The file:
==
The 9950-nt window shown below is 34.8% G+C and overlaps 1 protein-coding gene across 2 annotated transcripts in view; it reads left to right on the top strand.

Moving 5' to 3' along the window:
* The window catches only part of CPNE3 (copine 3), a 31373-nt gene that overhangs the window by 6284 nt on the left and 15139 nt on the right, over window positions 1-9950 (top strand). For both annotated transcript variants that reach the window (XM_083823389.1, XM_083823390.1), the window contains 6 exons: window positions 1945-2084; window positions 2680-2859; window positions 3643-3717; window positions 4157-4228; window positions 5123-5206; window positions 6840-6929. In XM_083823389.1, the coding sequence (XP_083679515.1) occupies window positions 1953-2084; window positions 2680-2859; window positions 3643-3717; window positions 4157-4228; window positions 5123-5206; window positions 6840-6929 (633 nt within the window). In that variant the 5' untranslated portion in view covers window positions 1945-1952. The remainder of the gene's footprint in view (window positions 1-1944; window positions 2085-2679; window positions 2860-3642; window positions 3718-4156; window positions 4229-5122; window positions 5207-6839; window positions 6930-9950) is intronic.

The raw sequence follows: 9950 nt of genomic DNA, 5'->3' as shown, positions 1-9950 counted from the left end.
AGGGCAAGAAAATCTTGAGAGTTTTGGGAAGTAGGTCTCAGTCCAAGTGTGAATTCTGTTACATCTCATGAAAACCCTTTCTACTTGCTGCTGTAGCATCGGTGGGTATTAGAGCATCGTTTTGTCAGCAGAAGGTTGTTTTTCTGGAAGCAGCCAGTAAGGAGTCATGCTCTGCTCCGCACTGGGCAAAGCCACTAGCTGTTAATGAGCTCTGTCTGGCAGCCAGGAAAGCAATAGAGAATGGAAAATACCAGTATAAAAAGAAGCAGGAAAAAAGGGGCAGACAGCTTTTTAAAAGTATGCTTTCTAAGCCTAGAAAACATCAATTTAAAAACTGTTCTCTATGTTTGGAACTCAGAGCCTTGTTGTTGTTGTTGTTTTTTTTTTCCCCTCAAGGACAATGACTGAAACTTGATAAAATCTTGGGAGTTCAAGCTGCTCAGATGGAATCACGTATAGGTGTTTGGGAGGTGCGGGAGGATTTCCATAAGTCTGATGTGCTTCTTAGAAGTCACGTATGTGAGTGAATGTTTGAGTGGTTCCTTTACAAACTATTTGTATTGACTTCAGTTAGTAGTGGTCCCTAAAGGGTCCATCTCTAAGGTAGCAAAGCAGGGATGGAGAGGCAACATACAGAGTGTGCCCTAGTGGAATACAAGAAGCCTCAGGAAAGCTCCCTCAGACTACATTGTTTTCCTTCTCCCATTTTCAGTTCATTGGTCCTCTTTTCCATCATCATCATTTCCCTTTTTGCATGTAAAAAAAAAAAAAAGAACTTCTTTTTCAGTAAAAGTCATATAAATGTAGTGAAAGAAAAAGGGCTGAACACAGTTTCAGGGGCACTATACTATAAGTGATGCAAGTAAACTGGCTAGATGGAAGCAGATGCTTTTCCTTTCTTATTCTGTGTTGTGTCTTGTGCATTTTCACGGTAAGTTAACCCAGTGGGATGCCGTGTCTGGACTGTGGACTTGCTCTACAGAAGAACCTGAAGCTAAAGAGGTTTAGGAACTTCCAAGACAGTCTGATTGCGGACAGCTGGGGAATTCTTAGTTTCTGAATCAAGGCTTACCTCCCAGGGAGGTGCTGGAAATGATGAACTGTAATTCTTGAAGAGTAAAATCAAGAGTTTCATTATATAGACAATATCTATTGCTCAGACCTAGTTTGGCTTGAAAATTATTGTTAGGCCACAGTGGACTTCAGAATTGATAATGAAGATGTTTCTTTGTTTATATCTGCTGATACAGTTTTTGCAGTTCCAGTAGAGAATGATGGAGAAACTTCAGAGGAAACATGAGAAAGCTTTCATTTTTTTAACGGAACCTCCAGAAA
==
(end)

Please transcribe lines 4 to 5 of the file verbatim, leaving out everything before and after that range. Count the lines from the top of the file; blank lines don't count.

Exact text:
The raw sequence follows: 9950 nt of genomic DNA, 5'->3' as shown, positions 1-9950 counted from the left end.
AGGGCAAGAAAATCTTGAGAGTTTTGGGAAGTAGGTCTCAGTCCAAGTGTGAATTCTGTTACATCTCATGAAAACCCTTTCTACTTGCTGCTGTAGCATCGGTGGGTATTAGAGCATCGTTTTGTCAGCAGAAGGTTGTTTTTCTGGAAGCAGCCAGTAAGGAGTCATGCTCTGCTCCGCACTGGGCAAAGCCACTAGCTGTTAATGAGCTCTGTCTGGCAGCCAGGAAAGCAATAGAGAATGGAAAATACCAGTATAAAAAGAAGCAGGAAAAAAGGGGCAGACAGCTTTTTAAAAGTATGCTTTCTAAGCCTAGAAAACATCAATTTAAAAACTGTTCTCTATGTTTGGAACTCAGAGCCTTGTTGTTGTTGTTGTTTTTTTTTTCCCCTCAAGGACAATGACTGAAACTTGATAAAATCTTGGGAGTTCAAGCTGCTCAGATGGAATCACGTATAGGTGTTTGGGAGGTGCGGGAGGATTTCCATAAGTCTGATGTGCTTCTTAGAAGTCACGTATGTGAGTGAATGTTTGAGTGGTTCCTTTACAAACTATTTGTATTGACTTCAGTTAGTAGTGGTCCCTAAAGGGTCCATCTCTAAGGTAGCAAAGCAGGGATGGAGAGGCAACATACAGAGTGTGCCCTAGTGGAATACAAGAAGCCTCAGGAAAGCTCCCTCAGACTACATTGTTTTCCTTCTCCCATTTTCAGTTCATTGGTCCTCTTTTCCATCATCATCATTTCCCTTTTTGCATGTAAAAAAAAAAAAAAGAACTTCTTTTTCAGTAAAAGTCATATAAATGTAGTGAAAGAAAAAGGGCTGAACACAGTTTCAGGGGCACTATACTATAAGTGATGCAAGTAAACTGGCTAGATGGAAGCAGATGCTTTTCCTTTCTTATTCTGTGTTGTGTCTTGTGCATTTTCACGGTAAGTTAACCCAGTGGGATGCCGTGTCTGGACTGTGGACTTGCTCTACAGAAGAACCTGAAGCTAAAGAGGTTTAGGAACTTCCAAGACAGTCTGATTGCGGACAGCTGGGGAATTCTTAGTTTCTGAATCAAGGCTTACCTCCCAGGGAGGTGCTGGAAATGATGAACTGTAATTCTTGAAGAGTAAAATCAAGAGTTTCATTATATAGACAATATCTATTGCTCAGACCTAGTTTGGCTTGAAAATTATTGTTAGGCCACAGTGGACTTCAGAATTGATAATGAAGATGTTTCTTTGTTTATATCTGCTGATACAGTTTTTGCAGTTCCAGTAGAGAATGATGGAGAAACTTCAGAGGAAACATGAGAAAGCTTTCATTTTTTTAACGGAACCTCCAGAAA